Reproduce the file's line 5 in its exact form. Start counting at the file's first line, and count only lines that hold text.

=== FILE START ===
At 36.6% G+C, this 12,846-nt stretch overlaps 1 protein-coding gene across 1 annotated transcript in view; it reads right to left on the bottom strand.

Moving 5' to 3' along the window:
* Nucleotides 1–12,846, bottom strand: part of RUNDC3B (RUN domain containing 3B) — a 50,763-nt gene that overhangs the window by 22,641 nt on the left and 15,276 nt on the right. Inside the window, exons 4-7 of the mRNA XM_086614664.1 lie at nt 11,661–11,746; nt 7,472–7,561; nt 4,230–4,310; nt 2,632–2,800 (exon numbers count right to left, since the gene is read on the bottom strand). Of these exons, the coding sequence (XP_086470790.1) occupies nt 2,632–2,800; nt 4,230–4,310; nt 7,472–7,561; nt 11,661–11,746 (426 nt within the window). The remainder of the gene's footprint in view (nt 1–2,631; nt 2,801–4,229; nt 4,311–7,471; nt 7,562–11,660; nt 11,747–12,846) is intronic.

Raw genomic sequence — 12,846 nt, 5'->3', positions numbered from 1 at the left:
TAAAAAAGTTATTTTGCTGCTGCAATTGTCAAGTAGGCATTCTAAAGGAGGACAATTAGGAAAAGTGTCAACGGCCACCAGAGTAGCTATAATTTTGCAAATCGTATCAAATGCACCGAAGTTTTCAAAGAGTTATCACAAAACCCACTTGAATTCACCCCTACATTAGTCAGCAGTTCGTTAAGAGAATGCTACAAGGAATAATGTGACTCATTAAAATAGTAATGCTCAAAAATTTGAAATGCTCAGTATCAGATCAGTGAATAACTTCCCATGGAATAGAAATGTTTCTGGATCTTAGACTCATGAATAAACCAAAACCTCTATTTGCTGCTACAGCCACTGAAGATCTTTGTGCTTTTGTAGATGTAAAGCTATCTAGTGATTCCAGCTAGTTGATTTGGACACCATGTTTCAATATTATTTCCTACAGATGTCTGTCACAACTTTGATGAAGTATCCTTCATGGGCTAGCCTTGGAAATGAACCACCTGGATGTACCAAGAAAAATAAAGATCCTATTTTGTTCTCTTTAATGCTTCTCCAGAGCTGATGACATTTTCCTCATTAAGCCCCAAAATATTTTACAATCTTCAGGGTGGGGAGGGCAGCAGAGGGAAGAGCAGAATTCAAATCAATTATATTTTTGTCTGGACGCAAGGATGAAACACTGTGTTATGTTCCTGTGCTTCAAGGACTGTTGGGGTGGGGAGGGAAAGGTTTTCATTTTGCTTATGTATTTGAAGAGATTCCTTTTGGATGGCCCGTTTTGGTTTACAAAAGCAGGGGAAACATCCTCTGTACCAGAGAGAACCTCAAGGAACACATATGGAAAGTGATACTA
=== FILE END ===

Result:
TAAAAAAGTTATTTTGCTGCTGCAATTGTCAAGTAGGCATTCTAAAGGAGGACAATTAGGAAAAGTGTCAACGGCCACCAGAGTAGCTATAATTTTGCAAATCGTATCAAATGCACCGAAGTTTTCAAAGAGTTATCACAAAACCCACTTGAATTCACCCCTACATTAGTCAGCAGTTCGTTAAGAGAATGCTACAAGGAATAATGTGACTCATTAAAATAGTAATGCTCAAAAATTTGAAATGCTCAGTATCAGATCAGTGAATAACTTCCCATGGAATAGAAATGTTTCTGGATCTTAGACTCATGAATAAACCAAAACCTCTATTTGCTGCTACAGCCACTGAAGATCTTTGTGCTTTTGTAGATGTAAAGCTATCTAGTGATTCCAGCTAGTTGATTTGGACACCATGTTTCAATATTATTTCCTACAGATGTCTGTCACAACTTTGATGAAGTATCCTTCATGGGCTAGCCTTGGAAATGAACCACCTGGATGTACCAAGAAAAATAAAGATCCTATTTTGTTCTCTTTAATGCTTCTCCAGAGCTGATGACATTTTCCTCATTAAGCCCCAAAATATTTTACAATCTTCAGGGTGGGGAGGGCAGCAGAGGGAAGAGCAGAATTCAAATCAATTATATTTTTGTCTGGACGCAAGGATGAAACACTGTGTTATGTTCCTGTGCTTCAAGGACTGTTGGGGTGGGGAGGGAAAGGTTTTCATTTTGCTTATGTATTTGAAGAGATTCCTTTTGGATGGCCCGTTTTGGTTTACAAAAGCAGGGGAAACATCCTCTGTACCAGAGAGAACCTCAAGGAACACATATGGAAAGTGATACTA